A Quality Year

After years of creative drought, inspiration was again in long supply

Meanwhile, the best movie of the year about adolescence -- or post-adolescence, anyway -- was made in France: It's Erick Zonca's The Dreamlife of Angels, in which a street urchin with an instinct for survival (Elodie Bouchez) and an embittered dreamer (Natacha Regnier) become unlikely friends and, eventually, find themselves at the fork where hope diverges from despair.

What manner of despair afflicted the perpetrators of Wild Wild West, a gizmo-infested, $65 million midsummer flop whose greatest appeal probably lay in a mechanical tarantula just a little taller than the Eiffel Tower? Who will sympathize with the makers of Deep Blue Sea, in which benighted scientists installed graduate-student IQs in a school of killer sharks, only to have the ungrateful beasts turn on them? What more is there to say about The Mummy, in which 1920s adventurer Brendan Fraser went searching for buried treasure in mysterious Egypt and found a trove of movie clichés instead? Who among us endured ill-conceived remakes like The Out-of-Towners and The Thomas Crown Affair, or barely reheated TV shows like The Mod Squadand Inspector Gadget?

Better, as the new millennium approached, to have sampled the varieties of religious experience. Inevitably, the big, bad, nearly sacramental mass movie in this realm is The Green Mile, from an inspirational Stephen King novel. Mile is yet another three-hour epic, in which good-guy prison guard Tom Hanks discovers that a death row inmate the size of three interior linemen is none other than Jesus Christ -- complete with a spotless heart and a repertory of penitentiary miracles. It should prove more popular with the censors of the Catholic League than did Kevin Smith's Dogma, featuring Matt Damon and Ben Affleck as a pair of fallen angels who want to blow away the universe.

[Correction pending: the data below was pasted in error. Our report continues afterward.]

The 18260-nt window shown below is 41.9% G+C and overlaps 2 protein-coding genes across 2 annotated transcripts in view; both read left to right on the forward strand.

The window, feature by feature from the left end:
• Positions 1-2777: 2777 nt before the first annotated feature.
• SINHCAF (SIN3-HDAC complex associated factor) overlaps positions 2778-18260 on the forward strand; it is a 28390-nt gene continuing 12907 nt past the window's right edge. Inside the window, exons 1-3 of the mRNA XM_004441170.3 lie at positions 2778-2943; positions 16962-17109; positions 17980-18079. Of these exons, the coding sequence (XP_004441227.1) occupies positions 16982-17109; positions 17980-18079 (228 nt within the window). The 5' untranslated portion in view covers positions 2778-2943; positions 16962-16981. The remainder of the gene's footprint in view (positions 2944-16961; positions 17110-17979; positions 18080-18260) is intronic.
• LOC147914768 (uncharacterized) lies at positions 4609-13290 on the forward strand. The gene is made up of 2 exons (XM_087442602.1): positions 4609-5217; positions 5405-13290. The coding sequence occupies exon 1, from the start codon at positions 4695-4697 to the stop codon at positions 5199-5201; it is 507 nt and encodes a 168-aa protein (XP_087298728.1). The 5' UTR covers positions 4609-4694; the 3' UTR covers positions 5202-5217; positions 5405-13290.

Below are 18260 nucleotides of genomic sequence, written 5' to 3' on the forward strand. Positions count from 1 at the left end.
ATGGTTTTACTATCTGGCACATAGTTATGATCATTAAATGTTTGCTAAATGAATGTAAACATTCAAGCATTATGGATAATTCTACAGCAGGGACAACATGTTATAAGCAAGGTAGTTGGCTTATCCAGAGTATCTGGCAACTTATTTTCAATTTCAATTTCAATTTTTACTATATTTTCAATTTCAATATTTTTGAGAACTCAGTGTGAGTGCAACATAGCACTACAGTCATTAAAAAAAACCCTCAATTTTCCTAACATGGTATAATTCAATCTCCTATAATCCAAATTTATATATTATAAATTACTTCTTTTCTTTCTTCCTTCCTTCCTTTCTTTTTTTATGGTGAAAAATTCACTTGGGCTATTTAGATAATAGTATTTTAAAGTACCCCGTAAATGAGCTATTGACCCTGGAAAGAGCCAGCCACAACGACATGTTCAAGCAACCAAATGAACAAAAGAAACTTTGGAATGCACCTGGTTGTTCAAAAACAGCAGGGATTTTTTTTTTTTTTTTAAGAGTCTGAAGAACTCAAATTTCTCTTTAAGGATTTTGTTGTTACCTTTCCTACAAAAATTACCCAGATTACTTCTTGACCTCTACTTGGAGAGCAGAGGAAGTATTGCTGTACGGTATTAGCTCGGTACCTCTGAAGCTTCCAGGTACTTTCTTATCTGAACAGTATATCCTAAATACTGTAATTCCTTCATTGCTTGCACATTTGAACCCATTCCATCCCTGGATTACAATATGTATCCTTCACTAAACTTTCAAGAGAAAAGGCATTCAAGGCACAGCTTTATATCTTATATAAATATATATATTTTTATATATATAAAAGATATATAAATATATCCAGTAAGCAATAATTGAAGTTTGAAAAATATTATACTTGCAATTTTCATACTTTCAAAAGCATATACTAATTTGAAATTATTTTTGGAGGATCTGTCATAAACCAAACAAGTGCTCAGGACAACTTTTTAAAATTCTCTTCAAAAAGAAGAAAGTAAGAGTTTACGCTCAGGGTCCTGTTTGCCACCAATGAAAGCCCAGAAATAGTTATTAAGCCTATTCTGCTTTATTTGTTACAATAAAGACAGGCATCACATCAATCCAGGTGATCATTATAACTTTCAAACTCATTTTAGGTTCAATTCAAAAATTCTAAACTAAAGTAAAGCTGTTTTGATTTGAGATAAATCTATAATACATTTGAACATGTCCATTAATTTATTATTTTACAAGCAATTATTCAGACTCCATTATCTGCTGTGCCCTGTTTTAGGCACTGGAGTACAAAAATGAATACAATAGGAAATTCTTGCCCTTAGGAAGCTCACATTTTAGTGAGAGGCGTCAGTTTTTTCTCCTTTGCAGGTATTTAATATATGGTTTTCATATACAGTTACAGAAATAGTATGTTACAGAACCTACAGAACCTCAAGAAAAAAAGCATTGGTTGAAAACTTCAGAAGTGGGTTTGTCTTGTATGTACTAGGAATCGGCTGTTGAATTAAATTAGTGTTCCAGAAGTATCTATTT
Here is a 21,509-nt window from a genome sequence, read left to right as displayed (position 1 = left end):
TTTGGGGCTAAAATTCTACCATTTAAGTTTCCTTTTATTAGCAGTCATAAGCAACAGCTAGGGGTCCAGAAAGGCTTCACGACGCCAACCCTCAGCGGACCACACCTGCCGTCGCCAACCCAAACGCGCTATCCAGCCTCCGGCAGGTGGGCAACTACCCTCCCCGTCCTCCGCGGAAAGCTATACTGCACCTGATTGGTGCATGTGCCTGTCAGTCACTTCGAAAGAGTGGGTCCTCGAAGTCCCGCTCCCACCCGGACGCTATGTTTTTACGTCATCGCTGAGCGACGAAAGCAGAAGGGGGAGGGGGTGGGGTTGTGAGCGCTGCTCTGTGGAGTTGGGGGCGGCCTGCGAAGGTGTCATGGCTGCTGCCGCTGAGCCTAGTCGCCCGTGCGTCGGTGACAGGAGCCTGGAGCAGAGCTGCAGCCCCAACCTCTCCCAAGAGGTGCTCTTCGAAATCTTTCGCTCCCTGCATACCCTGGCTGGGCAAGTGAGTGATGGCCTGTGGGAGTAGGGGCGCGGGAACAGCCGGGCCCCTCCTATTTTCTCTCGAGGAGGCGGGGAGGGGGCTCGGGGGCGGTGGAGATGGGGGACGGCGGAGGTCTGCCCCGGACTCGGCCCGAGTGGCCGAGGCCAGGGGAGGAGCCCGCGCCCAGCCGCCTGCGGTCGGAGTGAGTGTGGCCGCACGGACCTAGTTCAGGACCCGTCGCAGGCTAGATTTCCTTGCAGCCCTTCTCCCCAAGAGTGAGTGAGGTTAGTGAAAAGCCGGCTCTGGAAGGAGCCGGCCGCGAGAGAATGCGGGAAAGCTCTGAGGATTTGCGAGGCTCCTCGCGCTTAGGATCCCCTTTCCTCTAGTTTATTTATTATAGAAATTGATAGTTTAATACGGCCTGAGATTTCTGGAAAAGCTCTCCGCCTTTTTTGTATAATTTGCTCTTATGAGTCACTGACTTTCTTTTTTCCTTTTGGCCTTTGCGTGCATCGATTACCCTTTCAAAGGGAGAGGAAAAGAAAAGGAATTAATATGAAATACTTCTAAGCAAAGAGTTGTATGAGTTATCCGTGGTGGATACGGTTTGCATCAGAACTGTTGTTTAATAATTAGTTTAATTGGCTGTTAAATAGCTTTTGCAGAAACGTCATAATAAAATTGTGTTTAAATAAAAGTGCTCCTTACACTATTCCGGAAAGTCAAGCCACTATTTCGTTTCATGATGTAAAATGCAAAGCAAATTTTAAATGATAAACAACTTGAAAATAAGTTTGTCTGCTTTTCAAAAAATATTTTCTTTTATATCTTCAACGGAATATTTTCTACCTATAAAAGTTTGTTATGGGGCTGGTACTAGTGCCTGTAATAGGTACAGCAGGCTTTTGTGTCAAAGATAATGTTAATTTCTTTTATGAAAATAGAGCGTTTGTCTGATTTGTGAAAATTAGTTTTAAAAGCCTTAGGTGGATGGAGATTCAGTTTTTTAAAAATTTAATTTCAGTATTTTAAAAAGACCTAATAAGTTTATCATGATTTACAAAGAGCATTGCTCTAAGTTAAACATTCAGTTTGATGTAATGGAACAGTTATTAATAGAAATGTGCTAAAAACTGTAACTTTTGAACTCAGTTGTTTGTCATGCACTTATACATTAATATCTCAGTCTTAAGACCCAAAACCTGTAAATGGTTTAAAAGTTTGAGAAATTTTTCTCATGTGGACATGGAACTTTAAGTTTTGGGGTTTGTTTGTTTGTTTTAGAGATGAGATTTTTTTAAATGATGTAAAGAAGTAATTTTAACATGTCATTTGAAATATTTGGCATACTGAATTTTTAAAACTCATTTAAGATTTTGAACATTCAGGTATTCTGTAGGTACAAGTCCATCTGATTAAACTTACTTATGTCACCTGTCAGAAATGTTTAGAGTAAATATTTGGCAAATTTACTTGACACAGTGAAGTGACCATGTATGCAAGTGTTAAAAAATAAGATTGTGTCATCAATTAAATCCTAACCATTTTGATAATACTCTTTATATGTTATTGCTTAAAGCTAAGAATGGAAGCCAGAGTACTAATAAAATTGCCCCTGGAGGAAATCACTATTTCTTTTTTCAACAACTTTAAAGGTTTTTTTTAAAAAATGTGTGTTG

Tom Cruise, Jason Robards in Magnolia: A harrowing look at social disorder.
Peter Sorel
Tom Cruise, Jason Robards in Magnolia: A harrowing look at social disorder.

In Stigmata, Patricia Arquette found Crucifixion scars on her body after a supernatural experience, and only Father Gabriel Byrne could help. Titanic's Kate Winslet searched for the Meaning of Life in Morocco (Hideous Kinky) and in India (Holy Smoke), but the latter, directed by Australia's Jane Campion, took an inspired turn when Winslet cast an erotic spell on the cocky American "cult exiter" (Harvey Keitel) hired to deprogram her. My Son the Fanatic and East Is East both grappled with the power of fundamentalism to divide families, while The Messenger: The Story of Joan of Arc had more to do with swinging maces and spilling blood than the qualities of sainthood. Carl Dreyer and Falconetti must be spinning in their graves. And just in case the definitions of Good and Evil still escaped us at the end of the millennium, Arnold Schwarzenegger made himself available again to clarify the issue: In End of Days the devil visited the Big Apple determined to ravish a virgin on New Year's Eve. But not if Ahh-nold had anything to say about it. Collecting theological oddities? The same Gabriel Byrne who portrayed an exorcist in Stigmata impersonated Satan here.

Speaking of religious fervor, Brad Pitt starred as a self-proclaimed Nietzschean superman in David Fincher's hyperkinetic ode to violence, Fight Club. Kevin Costner, who just won't hang up his spikes, returned to the diamond as an aging Detroit Tiger with one last shot at a no-hitter in For Love of the Game. And in a bruising, field-level epic about pro football, Any Given Sunday, Vietnam vet Oliver Stone insisted that the game is not a representation of war, but war itself. Ollie's most brilliant stroke? His casting of retired Pro Bowler Lawrence Taylor as an old warhorse who clings to the gladiator code.

Maybe Sharon Stone gave Oliver Stone that bright idea. But there are some movie people no army of muses could bail out in 1999. Consider Spike Lee, whose Summer of Sam squandered the chance to examine hypertension as a serial killer stalks the big city. Or Robin Williams, who was a misty-eyed Polish Jew holding off the Nazis with a heart of sap in Jakob the Liar and an android who yearned to be human in Bicentennial Man. Or Mark Borchardt, an aspiring moviemaker from Milwaukee who was the subject of a touching and hilarious documentary called American Movie. Still living in his parents' basement at the age of 30, this Midwestern Ed Wood dreamed of making art but trudged off to a cemetery each day to vacuum rugs and shovel snow. He imagined himself Ingmar Bergman but had to use his bewildered mother as a camera operator. He had the soul of a poet but the skills of a factory worker. Certainly, he never visited the inside of John Malkovich's head.

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